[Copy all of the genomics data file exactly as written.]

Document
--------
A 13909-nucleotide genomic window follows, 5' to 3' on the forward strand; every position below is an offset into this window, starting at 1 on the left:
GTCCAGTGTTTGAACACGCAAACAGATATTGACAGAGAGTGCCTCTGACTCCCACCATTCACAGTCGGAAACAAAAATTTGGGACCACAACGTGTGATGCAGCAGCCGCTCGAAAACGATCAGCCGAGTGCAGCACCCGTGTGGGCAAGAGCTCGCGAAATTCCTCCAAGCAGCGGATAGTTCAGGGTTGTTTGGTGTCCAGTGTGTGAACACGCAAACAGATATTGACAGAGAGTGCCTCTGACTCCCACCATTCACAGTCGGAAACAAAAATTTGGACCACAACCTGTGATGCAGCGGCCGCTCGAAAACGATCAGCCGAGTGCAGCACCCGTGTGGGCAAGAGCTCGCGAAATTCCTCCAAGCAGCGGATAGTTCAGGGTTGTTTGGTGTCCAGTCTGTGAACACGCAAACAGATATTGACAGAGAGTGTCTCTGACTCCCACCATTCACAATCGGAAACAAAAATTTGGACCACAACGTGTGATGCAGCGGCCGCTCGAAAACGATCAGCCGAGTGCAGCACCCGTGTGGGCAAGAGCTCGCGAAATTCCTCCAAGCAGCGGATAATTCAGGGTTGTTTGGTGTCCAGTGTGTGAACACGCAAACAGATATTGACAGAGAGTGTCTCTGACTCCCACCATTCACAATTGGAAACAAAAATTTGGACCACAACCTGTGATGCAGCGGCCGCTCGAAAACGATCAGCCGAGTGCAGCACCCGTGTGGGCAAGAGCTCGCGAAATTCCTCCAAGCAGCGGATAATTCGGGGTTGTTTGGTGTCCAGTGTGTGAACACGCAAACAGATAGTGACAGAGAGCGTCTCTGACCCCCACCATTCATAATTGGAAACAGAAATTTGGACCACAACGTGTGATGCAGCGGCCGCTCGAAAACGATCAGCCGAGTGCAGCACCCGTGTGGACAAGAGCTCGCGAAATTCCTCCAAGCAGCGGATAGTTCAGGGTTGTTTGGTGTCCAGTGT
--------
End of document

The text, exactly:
A 13909-nucleotide genomic window follows, 5' to 3' on the forward strand; every position below is an offset into this window, starting at 1 on the left:
GTCCAGTGTTTGAACACGCAAACAGATATTGACAGAGAGTGCCTCTGACTCCCACCATTCACAGTCGGAAACAAAAATTTGGGACCACAACGTGTGATGCAGCAGCCGCTCGAAAACGATCAGCCGAGTGCAGCACCCGTGTGGGCAAGAGCTCGCGAAATTCCTCCAAGCAGCGGATAGTTCAGGGTTGTTTGGTGTCCAGTGTGTGAACACGCAAACAGATATTGACAGAGAGTGCCTCTGACTCCCACCATTCACAGTCGGAAACAAAAATTTGGACCACAACCTGTGATGCAGCGGCCGCTCGAAAACGATCAGCCGAGTGCAGCACCCGTGTGGGCAAGAGCTCGCGAAATTCCTCCAAGCAGCGGATAGTTCAGGGTTGTTTGGTGTCCAGTCTGTGAACACGCAAACAGATATTGACAGAGAGTGTCTCTGACTCCCACCATTCACAATCGGAAACAAAAATTTGGACCACAACGTGTGATGCAGCGGCCGCTCGAAAACGATCAGCCGAGTGCAGCACCCGTGTGGGCAAGAGCTCGCGAAATTCCTCCAAGCAGCGGATAATTCAGGGTTGTTTGGTGTCCAGTGTGTGAACACGCAAACAGATATTGACAGAGAGTGTCTCTGACTCCCACCATTCACAATTGGAAACAAAAATTTGGACCACAACCTGTGATGCAGCGGCCGCTCGAAAACGATCAGCCGAGTGCAGCACCCGTGTGGGCAAGAGCTCGCGAAATTCCTCCAAGCAGCGGATAATTCGGGGTTGTTTGGTGTCCAGTGTGTGAACACGCAAACAGATAGTGACAGAGAGCGTCTCTGACCCCCACCATTCATAATTGGAAACAGAAATTTGGACCACAACGTGTGATGCAGCGGCCGCTCGAAAACGATCAGCCGAGTGCAGCACCCGTGTGGACAAGAGCTCGCGAAATTCCTCCAAGCAGCGGATAGTTCAGGGTTGTTTGGTGTCCAGTGT